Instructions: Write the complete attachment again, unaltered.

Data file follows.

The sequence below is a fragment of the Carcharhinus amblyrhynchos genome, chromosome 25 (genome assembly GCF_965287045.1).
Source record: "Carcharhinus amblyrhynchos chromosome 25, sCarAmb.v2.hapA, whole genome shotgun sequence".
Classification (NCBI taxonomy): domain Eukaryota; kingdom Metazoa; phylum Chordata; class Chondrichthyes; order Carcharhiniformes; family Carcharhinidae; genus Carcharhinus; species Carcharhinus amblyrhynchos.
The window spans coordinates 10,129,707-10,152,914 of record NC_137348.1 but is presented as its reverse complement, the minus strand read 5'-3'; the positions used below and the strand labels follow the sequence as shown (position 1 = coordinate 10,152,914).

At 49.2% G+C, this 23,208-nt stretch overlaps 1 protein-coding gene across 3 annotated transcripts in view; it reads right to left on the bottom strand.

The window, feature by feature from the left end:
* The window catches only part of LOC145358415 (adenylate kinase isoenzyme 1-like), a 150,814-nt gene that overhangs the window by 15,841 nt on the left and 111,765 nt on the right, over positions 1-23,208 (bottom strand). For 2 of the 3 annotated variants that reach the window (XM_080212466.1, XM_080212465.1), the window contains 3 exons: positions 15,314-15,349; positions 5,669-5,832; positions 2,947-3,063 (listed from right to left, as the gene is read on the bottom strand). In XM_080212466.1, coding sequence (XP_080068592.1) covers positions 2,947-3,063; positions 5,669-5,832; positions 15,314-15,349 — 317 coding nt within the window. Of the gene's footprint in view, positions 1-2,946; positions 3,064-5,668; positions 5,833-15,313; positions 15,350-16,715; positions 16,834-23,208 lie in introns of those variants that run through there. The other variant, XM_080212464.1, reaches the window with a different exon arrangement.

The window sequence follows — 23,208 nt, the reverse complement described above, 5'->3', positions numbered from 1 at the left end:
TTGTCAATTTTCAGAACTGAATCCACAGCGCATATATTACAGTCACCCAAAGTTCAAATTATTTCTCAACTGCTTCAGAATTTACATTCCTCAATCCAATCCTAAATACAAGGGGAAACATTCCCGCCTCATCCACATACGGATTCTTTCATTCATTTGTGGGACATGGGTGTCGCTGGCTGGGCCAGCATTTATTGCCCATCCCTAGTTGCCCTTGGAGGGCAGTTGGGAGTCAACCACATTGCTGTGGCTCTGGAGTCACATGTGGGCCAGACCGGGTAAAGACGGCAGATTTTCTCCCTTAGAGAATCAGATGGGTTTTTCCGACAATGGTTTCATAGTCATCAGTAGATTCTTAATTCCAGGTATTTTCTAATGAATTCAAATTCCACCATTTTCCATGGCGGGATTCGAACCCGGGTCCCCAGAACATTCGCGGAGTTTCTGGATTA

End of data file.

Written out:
The sequence below is a fragment of the Carcharhinus amblyrhynchos genome, chromosome 25 (genome assembly GCF_965287045.1).
Source record: "Carcharhinus amblyrhynchos chromosome 25, sCarAmb.v2.hapA, whole genome shotgun sequence".
Classification (NCBI taxonomy): domain Eukaryota; kingdom Metazoa; phylum Chordata; class Chondrichthyes; order Carcharhiniformes; family Carcharhinidae; genus Carcharhinus; species Carcharhinus amblyrhynchos.
The window spans coordinates 10,129,707-10,152,914 of record NC_137348.1 but is presented as its reverse complement, the minus strand read 5'-3'; the positions used below and the strand labels follow the sequence as shown (position 1 = coordinate 10,152,914).

At 49.2% G+C, this 23,208-nt stretch overlaps 1 protein-coding gene across 3 annotated transcripts in view; it reads right to left on the bottom strand.

The window, feature by feature from the left end:
* The window catches only part of LOC145358415 (adenylate kinase isoenzyme 1-like), a 150,814-nt gene that overhangs the window by 15,841 nt on the left and 111,765 nt on the right, over positions 1-23,208 (bottom strand). For 2 of the 3 annotated variants that reach the window (XM_080212466.1, XM_080212465.1), the window contains 3 exons: positions 15,314-15,349; positions 5,669-5,832; positions 2,947-3,063 (listed from right to left, as the gene is read on the bottom strand). In XM_080212466.1, coding sequence (XP_080068592.1) covers positions 2,947-3,063; positions 5,669-5,832; positions 15,314-15,349 — 317 coding nt within the window. Of the gene's footprint in view, positions 1-2,946; positions 3,064-5,668; positions 5,833-15,313; positions 15,350-16,715; positions 16,834-23,208 lie in introns of those variants that run through there. The other variant, XM_080212464.1, reaches the window with a different exon arrangement.

The window sequence follows — 23,208 nt, the reverse complement described above, 5'->3', positions numbered from 1 at the left end:
TTGTCAATTTTCAGAACTGAATCCACAGCGCATATATTACAGTCACCCAAAGTTCAAATTATTTCTCAACTGCTTCAGAATTTACATTCCTCAATCCAATCCTAAATACAAGGGGAAACATTCCCGCCTCATCCACATACGGATTCTTTCATTCATTTGTGGGACATGGGTGTCGCTGGCTGGGCCAGCATTTATTGCCCATCCCTAGTTGCCCTTGGAGGGCAGTTGGGAGTCAACCACATTGCTGTGGCTCTGGAGTCACATGTGGGCCAGACCGGGTAAAGACGGCAGATTTTCTCCCTTAGAGAATCAGATGGGTTTTTCCGACAATGGTTTCATAGTCATCAGTAGATTCTTAATTCCAGGTATTTTCTAATGAATTCAAATTCCACCATTTTCCATGGCGGGATTCGAACCCGGGTCCCCAGAACATTCGCGGAGTTTCTGGATTA